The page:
by Jason Pikoos, Partner, Finance Operations at Connor Group
Contributed post by Connor Group.
ASC 606: New Standards, New Opportunities
With the effective date of ASC 606 rapidly approaching for private companies (for public companies the deadline has already hit), many companies are focusing significant attention on the adoption process.
The new standard and adoption process presents companies with many challenges, but also opportunities. Revenue recognition at most companies is a notoriously manual process, inherently risky, and prone to error. Therefore, many companies are seizing this opportunity to invest in technology to automate revenue recognition. Reflecting on our ASC 606 clients, largely all companies have plans to invest resources on technology to support the adoption and, more specifically, automate revenue.
Technology offers enormous benefits in terms of efficiency, controls, and reporting. However, as revenue is inherently complex, to succeed in automating you will need a mix of both “science and art.” Some of the practical lessons we have learned are:
- The standard is new – everyone is learning
- Data, data, data
- Understand the timelines
- It’s a journey
The Standard is New…Everyone Is Learning
It’s not a surprise, revenue—and particularly revenue automation—is complex. Overlaying the fact that the standard is very new serves to compound this challenge. Recognizing the complexity of automating revenue should not deter you. In fact, the timing could be perfect.
Consider these advantageous byproducts of implementing the new standards:
- Access to budget. Adoption of ASC 606 is generally accompanied by budget dollars. Therefore, access to necessary technology investment (capex and opex) may be easier now than waiting until later.
- Management attention. During the adoption process, you will have the attention and focus of executive management and key stakeholders. This level of attention will likely not be available in the future.
- Change management. Adoption will already give rise to changes in processes, policies, controls, systems, etc. Automating now avoids the need for another large and potentially disruptive change or the risk of making changes now that limit automation later. Remember this is more than just an accounting change. It could impact many functions including sales, operations, product management, deal-desk, IT, internal audit, etc.
The key is to expect and plan for changes. Know your areas of risk, the most acute of which is having accounting positions that are not “locked-in.” Simple steps can limit these risks:
- Define your use-cases. Clearly define your revenue scenarios or use-cases and the proposed accounting treatment to create clarity on fact patterns and accounting. These will also be foundational for later automation. Apply a practical lens to use-case development, that reflect operational practices which may differ from theoretical simulations. This helps to reduce rework and inform automation requirements.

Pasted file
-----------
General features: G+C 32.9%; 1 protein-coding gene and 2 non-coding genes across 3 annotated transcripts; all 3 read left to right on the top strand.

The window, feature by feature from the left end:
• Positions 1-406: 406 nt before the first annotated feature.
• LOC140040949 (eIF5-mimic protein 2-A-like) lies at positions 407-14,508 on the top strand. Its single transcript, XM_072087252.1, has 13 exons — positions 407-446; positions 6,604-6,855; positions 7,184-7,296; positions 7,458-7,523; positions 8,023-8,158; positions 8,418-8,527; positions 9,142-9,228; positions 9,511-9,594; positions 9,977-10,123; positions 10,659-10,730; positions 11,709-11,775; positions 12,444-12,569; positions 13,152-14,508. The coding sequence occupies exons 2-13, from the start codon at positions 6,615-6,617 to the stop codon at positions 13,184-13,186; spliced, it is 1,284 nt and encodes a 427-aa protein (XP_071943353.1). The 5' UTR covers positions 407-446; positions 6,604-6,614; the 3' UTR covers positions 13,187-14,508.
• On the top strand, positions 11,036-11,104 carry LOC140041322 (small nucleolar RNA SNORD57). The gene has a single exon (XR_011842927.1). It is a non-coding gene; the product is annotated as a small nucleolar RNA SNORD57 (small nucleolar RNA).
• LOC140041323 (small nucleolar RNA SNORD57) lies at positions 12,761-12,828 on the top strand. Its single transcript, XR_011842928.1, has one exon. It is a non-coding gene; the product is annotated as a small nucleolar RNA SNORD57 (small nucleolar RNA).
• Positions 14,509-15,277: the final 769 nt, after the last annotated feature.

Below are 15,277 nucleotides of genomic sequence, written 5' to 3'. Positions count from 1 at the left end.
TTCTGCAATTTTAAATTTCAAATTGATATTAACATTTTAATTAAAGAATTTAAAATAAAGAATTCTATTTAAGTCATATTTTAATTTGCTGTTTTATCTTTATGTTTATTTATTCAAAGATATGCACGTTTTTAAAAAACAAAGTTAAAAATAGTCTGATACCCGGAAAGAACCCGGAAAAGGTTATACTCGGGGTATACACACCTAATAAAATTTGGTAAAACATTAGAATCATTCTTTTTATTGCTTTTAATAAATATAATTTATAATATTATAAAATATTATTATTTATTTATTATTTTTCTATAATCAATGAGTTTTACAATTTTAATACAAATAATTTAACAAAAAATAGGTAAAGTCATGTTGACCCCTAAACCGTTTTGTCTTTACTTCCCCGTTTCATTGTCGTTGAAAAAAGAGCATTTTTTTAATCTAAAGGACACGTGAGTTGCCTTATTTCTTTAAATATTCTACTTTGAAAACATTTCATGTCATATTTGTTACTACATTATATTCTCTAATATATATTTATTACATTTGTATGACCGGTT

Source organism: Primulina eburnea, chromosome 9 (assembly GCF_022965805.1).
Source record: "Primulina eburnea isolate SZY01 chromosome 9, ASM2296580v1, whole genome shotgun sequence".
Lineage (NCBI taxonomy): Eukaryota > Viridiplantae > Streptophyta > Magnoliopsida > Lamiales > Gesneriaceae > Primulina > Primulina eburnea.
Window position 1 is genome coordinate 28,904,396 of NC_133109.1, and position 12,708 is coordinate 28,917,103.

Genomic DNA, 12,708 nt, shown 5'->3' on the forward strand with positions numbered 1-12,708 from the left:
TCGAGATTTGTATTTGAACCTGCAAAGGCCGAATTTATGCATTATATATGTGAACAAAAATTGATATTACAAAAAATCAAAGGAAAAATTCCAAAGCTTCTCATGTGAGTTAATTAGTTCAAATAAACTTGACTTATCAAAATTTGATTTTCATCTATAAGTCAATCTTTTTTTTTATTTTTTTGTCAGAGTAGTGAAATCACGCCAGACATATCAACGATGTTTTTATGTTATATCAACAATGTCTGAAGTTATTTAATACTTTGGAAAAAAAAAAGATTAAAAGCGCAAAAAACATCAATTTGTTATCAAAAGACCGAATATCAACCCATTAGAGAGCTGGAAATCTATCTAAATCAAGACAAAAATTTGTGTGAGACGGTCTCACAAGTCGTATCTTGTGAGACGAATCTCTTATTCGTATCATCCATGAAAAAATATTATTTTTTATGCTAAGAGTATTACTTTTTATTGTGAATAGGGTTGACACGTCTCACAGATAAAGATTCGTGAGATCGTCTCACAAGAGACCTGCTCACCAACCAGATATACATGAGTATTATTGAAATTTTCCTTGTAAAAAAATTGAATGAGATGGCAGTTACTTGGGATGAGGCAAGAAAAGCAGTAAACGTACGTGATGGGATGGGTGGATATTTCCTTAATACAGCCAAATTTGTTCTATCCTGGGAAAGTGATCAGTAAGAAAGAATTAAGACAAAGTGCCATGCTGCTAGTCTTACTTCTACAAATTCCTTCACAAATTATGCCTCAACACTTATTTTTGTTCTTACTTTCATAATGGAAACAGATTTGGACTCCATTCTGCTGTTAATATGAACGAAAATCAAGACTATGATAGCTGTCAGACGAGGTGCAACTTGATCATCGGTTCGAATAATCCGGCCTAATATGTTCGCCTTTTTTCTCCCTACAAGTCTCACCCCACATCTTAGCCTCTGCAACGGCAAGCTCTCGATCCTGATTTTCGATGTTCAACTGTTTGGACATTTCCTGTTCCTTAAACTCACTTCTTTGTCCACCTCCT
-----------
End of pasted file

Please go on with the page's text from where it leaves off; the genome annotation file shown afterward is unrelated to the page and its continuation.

- Auditor buy-in. Don’t “go it alone.” The standard is complex and interpretations continue to evolve. Make sure you engage your auditors early and get their buy-in and sign-off as you document your policies.
- Plan for changes. Capture open items and uncertainties. Changing an accounting position during the implementation of revenue software can be very disruptive and cause delays and rework. Therefore, knowing your areas of uncertainty can help determine project scoping and timelines.
The standard is new, the systems are new and evolving, and there are limited publicly available examples to reference. Waiting, unfortunately, is not an option. You must plan for these potential challenges, whether this means adjusting project scope, timelines, or budget. Given these circumstances, there is no perfect prescription to managing these implementation. You will need to artfully manage the project, timelines, and balance expectations.
To read more about the importance of data, timelines, and the journey of implementing these new standards, download the full white paper.
Or for more on rev rec and revenue automation, join us at Subscribed 2018, June 5-6 in San Francisco. We’ll have breakout sessions devoted to revenue recognition, a state of the union for ASC 606, and you can swing by the expo hall to meet with representatives from the Connor Group, a Gold sponsor of Subscribed!
Jason Pikoos is the Partner-in-Charge of Connor Group’s Finance & Operations Consulting practice. He focuses on helping clients develop a Finance and Accounting function that adds value to the business, is globally consistent, and can scale with their growth. For IPO engagements, he helps our clients implement processes that give executives the visibility they need and the process effectiveness to be a public company, especially in areas such as revenue, financial close, order-to-cash, hire-to-retire and procure-to-pay.